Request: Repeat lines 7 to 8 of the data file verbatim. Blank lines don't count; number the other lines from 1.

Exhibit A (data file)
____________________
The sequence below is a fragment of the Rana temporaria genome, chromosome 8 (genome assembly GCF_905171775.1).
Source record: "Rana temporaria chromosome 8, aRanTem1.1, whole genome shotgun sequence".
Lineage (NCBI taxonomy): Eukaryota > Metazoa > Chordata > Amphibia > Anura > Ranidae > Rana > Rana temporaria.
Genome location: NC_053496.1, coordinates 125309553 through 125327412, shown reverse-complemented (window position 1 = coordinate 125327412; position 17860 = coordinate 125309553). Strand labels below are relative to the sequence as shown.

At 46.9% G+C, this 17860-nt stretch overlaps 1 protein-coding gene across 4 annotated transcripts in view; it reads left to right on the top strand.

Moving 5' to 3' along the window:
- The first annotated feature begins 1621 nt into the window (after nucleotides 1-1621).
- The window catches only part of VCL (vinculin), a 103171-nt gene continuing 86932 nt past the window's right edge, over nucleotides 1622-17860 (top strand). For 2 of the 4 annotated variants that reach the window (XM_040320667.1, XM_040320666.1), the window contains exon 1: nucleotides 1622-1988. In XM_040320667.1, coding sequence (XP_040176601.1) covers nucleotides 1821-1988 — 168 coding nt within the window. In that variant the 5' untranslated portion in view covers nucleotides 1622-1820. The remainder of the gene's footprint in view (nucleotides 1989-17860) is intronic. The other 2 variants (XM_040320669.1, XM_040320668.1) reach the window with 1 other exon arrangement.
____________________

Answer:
- The first annotated feature begins 1621 nt into the window (after nucleotides 1-1621).
- The window catches only part of VCL (vinculin), a 103171-nt gene continuing 86932 nt past the window's right edge, over nucleotides 1622-17860 (top strand). For 2 of the 4 annotated variants that reach the window (XM_040320667.1, XM_040320666.1), the window contains exon 1: nucleotides 1622-1988. In XM_040320667.1, coding sequence (XP_040176601.1) covers nucleotides 1821-1988 — 168 coding nt within the window. In that variant the 5' untranslated portion in view covers nucleotides 1622-1820. The remainder of the gene's footprint in view (nucleotides 1989-17860) is intronic. The other 2 variants (XM_040320669.1, XM_040320668.1) reach the window with 1 other exon arrangement.